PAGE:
England at his boney feet

There are things which are so deeply buried in history that we can only ever make up stories.

This particular thing was rum, though. No smoke without fire, as they say.

Last Summer Maddie, Felix and I poddled off to the Tower of London. We had long oohed and ahhed from the outside whilst I winced at the entrance fee, but I felt it was time to bite the bullet, to put my head on the block, and enter those ancient walls.

And it was all as lovely and as monumental, standing on that land packed down hard with thousands of years of use, as I thought it would be. Great stone walls, impossibly historic place names, Traitor’s Gate, beefeaters and suchlike. A historical vortex overlooking an old river.

There was one moment though: one epoch-making moment when time concertinaed together in something which felt, at the moment it happened, like time travel might, should it ever be invented.

It happened like this: we trailed round all the walls and saw where Anne Boleyn was executed and then, all at once, we were in the part of the tower where the two Princes, those fated little boys, were last glimpsed through leaded windows, or playing on the green outside the White Tower.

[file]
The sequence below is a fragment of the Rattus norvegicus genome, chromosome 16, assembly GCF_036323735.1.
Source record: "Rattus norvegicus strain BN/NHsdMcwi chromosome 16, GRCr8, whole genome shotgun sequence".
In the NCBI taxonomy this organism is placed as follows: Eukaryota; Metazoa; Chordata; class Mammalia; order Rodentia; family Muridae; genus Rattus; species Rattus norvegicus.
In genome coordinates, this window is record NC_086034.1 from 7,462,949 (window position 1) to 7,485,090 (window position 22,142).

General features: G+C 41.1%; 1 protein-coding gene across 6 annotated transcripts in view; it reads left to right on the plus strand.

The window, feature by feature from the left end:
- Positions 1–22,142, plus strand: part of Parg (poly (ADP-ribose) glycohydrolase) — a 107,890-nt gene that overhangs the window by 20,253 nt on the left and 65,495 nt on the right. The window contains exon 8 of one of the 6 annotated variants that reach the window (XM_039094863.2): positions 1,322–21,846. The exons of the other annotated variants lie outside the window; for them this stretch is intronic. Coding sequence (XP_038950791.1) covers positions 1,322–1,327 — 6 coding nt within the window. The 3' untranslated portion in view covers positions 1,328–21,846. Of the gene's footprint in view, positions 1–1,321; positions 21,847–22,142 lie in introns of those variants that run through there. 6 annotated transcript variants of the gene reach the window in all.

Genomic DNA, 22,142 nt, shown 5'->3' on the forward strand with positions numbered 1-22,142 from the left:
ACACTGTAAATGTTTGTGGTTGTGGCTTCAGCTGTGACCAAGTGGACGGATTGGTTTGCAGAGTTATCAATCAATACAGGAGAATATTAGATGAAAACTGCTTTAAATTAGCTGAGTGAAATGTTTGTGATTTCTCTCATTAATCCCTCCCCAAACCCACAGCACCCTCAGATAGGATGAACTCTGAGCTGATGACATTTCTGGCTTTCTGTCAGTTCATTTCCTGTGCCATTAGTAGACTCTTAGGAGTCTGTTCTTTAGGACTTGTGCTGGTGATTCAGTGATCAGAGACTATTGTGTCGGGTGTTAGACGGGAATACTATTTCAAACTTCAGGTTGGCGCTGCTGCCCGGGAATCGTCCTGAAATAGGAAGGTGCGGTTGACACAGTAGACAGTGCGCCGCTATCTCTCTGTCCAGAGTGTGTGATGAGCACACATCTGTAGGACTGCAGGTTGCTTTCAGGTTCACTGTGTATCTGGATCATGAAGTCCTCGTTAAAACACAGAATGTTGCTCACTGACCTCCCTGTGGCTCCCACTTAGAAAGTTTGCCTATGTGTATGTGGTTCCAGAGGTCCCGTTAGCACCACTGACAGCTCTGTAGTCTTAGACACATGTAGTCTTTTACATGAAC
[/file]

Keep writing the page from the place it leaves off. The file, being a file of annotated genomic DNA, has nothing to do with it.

And we found our way up to the dark-wood-clad rooms where the princes might have lodged. I turned around to see my own children at the leaded window. They were just passing the time of day, lounging speculatively around as two princes once did, waiting for who knows what to happen.

And the sight of my children doing precisely what the princes had done, precisely where they would have done it, startled me immeasurably.

They had been declared illegitimate, Edward V and the Duke of York, but they were still in the way. They did not help Richard III’s claim to the throne one jot.

They were seen by the village-like community at the Tower quite a lot when they first arrived, playing and passing the time of day. But as time wore on, they were seen less and less.

And, eventually, they disappeared all together.